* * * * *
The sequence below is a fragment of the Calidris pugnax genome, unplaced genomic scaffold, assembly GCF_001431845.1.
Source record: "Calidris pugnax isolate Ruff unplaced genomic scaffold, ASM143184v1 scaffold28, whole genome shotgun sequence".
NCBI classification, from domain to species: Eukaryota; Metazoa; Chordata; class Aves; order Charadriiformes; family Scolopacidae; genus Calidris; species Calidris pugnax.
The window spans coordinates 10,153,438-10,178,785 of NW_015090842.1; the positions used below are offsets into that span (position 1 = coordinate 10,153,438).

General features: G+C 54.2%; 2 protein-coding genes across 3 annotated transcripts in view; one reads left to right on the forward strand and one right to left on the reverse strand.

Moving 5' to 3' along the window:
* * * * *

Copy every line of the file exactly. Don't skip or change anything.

The sequence below is a fragment of the Calidris pugnax genome, unplaced genomic scaffold, assembly GCF_001431845.1.
Source record: "Calidris pugnax isolate Ruff unplaced genomic scaffold, ASM143184v1 scaffold28, whole genome shotgun sequence".
NCBI classification, from domain to species: Eukaryota; Metazoa; Chordata; class Aves; order Charadriiformes; family Scolopacidae; genus Calidris; species Calidris pugnax.
The window spans coordinates 10,153,438-10,178,785 of NW_015090842.1; the positions used below are offsets into that span (position 1 = coordinate 10,153,438).

General features: G+C 54.2%; 2 protein-coding genes across 3 annotated transcripts in view; one reads left to right on the forward strand and one right to left on the reverse strand.

Moving 5' to 3' along the window: